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Hacker Finds Hole in Cell Phone Security

Is it a practical threat, or just an academic exercise? A German encryption expert is calling on the mobile industry to fortify its defenses against what he says is a serious security flaw. The leading industry association sees it differently. Enterprise Mobile Today has the full story.


A German security researcher has claimed to have cracked the encryption behind the 22-year-old GSM standard that is used to safeguard phone calls on the majority of the cell phones in use around the world.

In a presentation at a hacker conference in Berlin this week, encryption expert Karsten Nohl demonstrated an interceptor device that he said could listen in on people's phone calls and snare other wireless transmissions, such as text messages.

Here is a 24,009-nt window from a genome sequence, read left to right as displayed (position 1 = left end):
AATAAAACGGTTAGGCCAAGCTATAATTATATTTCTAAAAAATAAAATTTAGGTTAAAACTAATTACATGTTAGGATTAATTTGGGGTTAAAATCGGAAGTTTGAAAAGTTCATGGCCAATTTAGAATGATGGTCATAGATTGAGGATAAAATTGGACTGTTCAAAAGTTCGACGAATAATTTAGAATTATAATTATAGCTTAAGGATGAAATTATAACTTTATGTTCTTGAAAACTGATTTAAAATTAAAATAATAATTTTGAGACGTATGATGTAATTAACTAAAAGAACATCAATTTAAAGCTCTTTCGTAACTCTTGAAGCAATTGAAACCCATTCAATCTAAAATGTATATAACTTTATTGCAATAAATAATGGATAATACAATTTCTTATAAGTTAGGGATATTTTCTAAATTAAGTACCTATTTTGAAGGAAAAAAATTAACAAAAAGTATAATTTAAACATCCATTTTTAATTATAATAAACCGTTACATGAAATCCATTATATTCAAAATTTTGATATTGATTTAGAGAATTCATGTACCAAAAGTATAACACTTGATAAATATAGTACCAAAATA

The interceptor, which relies on a few thousand dollars worth of equipment and a vast trove of coding tables, treads on sensitive legal ground, and Nohl did not release the device to the public.

Nohl, who earned a doctorate in computer science from the University of Virginia and describes himself as a white hat hacker, said his efforts to crack GSM encryption and demonstrate the process to the public were meant to prod device makers and carriers to improve their security.

"Upgrading GSM's encryption function should be a mandatory security patch," Nohl said in his presentation.

Read the full story at Enterprise Mobile Today:
Hacker Exposes Cell Phone Encryption